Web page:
Early treatment with pancreatic-like microbial-derived enzymes during the preweaning period promotes growth in growing–finishing pigs
Research output: Contribution to journal › Article
Treatment with pancreatic or pancreatic-like microbial enzymes during the suckling period has positive effects on the gut, resulting in a better fat absorption and improved barrier function in pigs. The present study investigated the effects of pancreaticlike enzyme treatment during the pre- or postweaning period on pig growth and nitrogen utilization. Suckling 7- to 14-d-old pigs were gavage fed with a microbial-derived enzyme preparation (amylase, protease, and lipase) in a split-litter mode (13 litters) once (n = 29), twice (n = 35), or untreated (controls; n = 66). All pigs were then raised under the same standard production conditions and received the same diets, and their BW and feed intake were monitored until slaughter. Another set of 35-d-old pigs, on the day of weaning, were placed in metabolic cages and fed a diet with or without enzyme supplementation for 2 wk (n = 4/group). Feed consumption was measured daily, and at the end of each week, BW was recorded and urine and feces were collected during 72 h for nitrogen analysis. Dietary enzyme supplementation after weaning in selected doses had no major effect on feed consumption, nitrogen retention, or growth compared with the control. In contrast, enzyme treatment during the suckling period gave improved growth, with increased BW at 6 mo of age, 105 ± 16 vs. 97 ± 15 kg for the controls (P < 0.05), and those pigs reached slaughter weight earlier than untreated controls. In addition, the feed conversion ratio was significantly decreased, thus lowering nitrogen excretion per kilogram BW gain in the enzymetreated group compared with the untreated controls (3.0 vs. 2.7, respectively). We conclude that enzyme supplementation during the suckling period was beneficial for both pig performance and environment protection, probably due to an induced improved maturation of the gut having a long-term impact on feed utilization and growth after weaning.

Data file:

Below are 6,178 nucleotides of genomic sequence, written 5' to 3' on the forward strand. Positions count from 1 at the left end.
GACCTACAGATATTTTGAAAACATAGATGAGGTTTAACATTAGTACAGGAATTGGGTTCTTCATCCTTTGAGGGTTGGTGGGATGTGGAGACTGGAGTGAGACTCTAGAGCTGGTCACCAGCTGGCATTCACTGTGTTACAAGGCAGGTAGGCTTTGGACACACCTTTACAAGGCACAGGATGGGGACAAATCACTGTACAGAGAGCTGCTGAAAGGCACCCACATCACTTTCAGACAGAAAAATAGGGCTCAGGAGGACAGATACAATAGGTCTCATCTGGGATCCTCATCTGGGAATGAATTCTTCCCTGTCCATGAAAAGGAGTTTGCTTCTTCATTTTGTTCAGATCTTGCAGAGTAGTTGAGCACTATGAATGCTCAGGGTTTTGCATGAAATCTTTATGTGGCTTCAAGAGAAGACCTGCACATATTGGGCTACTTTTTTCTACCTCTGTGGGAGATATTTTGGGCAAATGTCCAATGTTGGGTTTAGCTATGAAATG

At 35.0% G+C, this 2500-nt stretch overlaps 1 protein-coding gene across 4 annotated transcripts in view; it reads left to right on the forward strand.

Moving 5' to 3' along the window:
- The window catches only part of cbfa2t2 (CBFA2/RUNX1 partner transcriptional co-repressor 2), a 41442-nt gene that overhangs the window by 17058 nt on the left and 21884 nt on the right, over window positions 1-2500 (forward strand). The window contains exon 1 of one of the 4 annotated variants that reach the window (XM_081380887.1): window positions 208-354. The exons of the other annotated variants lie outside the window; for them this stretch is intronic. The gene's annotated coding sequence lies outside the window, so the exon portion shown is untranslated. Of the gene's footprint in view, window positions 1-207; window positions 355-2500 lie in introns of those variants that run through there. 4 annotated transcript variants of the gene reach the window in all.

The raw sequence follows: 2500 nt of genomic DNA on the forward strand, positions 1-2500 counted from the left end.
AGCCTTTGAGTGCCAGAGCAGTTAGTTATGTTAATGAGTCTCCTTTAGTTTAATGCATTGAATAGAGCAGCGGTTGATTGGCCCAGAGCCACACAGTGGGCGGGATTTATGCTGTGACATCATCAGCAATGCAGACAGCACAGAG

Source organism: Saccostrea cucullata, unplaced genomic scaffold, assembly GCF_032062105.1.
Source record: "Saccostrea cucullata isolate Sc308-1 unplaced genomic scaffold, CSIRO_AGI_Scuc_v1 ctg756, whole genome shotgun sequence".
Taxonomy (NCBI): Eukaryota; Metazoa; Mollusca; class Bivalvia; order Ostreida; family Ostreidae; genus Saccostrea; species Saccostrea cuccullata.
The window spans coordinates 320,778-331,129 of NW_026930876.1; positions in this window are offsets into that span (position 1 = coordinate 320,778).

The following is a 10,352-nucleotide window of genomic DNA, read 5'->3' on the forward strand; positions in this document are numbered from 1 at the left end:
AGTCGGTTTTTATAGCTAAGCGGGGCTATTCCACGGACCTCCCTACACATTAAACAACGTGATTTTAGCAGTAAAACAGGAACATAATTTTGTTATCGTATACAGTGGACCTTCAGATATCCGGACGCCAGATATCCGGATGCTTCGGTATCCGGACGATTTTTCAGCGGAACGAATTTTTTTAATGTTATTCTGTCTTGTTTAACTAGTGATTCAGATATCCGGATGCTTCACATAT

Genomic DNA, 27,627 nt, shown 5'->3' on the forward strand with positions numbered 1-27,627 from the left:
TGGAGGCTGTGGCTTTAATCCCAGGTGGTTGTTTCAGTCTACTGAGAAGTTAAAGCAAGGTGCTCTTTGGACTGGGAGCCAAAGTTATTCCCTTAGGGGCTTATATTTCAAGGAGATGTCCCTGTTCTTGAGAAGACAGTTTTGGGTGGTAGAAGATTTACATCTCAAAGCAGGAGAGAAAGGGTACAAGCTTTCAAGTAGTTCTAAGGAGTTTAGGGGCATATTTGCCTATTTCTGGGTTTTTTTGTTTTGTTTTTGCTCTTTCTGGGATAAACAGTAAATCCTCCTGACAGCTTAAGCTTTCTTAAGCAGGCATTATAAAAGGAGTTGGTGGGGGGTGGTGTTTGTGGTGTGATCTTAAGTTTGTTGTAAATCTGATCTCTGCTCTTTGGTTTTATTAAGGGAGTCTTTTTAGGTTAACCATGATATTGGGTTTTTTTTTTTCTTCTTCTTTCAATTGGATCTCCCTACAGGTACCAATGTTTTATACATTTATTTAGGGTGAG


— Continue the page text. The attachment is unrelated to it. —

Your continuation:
|Research areas and keywords||
Subject classification (UKÄ) – MANDATORY
|Number of pages||3|
|Journal||Journal of Animal Science|
|State||Published - 2016 Sep 1|